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Incentives Structures and Criminal Justice

39 Pages Posted: 5 Nov 2015  

Aurelie Ouss

University of Pennsylvania

Date Written: July 3, 2015

Abstract

The conventional assumption in economics of crime is that criminal justice system actors behave like social planners, choosing punishment levels to equate the marginal benefits and costs from society’s perspective. This paper presents empirical evidence suggesting in practice, punishment is based on a much narrower objective function, leading to over-incarceration. The costs and benefits of various punishment options are reflected at different government levels in the US. The 1996 California Juvenile Justice Realignment can be used as a natural experiment: it shifted the costs of juvenile corrections from states to counties, keeping overall costs and responsibilities unchanged. Moving the cost of incarceration from state to counties resulted in a discontinuous drop in the number of juveniles being sent to state facilities, but no change in juvenile arrests. This indicates that when costs and benefits of incarceration are not borne by the same agency, there is excess incarceration: not only is there more demand for prison than when costs are fully internalized; but there are no gains in terms of crime reduction from this extra incarceration.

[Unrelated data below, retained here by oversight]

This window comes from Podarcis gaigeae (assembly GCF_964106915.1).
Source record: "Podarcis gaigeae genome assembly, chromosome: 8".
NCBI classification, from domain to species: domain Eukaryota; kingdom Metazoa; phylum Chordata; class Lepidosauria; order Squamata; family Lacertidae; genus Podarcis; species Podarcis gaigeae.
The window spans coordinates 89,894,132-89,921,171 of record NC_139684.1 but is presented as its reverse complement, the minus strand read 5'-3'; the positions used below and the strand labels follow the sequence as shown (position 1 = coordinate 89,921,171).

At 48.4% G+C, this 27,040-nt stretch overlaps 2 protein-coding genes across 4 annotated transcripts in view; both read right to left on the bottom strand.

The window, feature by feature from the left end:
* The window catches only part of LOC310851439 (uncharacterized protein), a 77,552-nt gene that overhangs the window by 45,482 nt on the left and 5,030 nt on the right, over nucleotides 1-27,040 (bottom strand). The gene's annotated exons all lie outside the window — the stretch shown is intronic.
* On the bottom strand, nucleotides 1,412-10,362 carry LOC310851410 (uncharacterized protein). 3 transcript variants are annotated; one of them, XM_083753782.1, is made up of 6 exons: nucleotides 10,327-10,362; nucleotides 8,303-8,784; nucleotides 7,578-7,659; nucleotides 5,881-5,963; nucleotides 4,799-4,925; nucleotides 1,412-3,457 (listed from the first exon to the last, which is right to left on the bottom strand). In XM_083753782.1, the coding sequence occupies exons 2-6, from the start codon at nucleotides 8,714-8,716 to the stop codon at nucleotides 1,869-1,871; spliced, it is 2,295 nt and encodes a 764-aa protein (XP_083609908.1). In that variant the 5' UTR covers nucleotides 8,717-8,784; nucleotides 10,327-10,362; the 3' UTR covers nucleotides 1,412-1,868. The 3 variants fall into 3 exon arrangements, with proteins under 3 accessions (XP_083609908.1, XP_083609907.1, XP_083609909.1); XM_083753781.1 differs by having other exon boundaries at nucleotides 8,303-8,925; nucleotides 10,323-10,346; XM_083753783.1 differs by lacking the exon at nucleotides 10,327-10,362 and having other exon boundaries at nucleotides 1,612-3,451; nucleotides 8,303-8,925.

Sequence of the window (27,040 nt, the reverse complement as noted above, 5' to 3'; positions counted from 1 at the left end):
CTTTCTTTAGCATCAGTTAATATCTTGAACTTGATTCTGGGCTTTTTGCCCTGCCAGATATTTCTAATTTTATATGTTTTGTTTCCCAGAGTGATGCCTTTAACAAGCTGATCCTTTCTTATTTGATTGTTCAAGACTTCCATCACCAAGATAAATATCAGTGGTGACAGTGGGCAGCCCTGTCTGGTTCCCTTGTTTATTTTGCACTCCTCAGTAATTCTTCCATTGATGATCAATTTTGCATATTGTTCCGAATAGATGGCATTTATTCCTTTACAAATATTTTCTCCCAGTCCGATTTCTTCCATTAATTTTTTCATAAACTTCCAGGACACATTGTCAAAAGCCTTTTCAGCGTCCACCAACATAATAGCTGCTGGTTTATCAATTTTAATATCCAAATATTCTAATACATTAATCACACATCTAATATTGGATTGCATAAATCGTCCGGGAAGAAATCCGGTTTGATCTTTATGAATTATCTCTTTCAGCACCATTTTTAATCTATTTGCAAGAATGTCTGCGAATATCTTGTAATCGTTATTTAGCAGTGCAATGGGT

Suggested Citation

Ouss, Aurelie, Incentives Structures and Criminal Justice (July 3, 2015). Available at SSRN: https://ssrn.com/abstract=2685952 or http://dx.doi.org/10.2139/ssrn.2685952

Aurelie Ouss (Contact Author)

University of Pennsylvania ( email )

Philadelphia, PA 19104
United States

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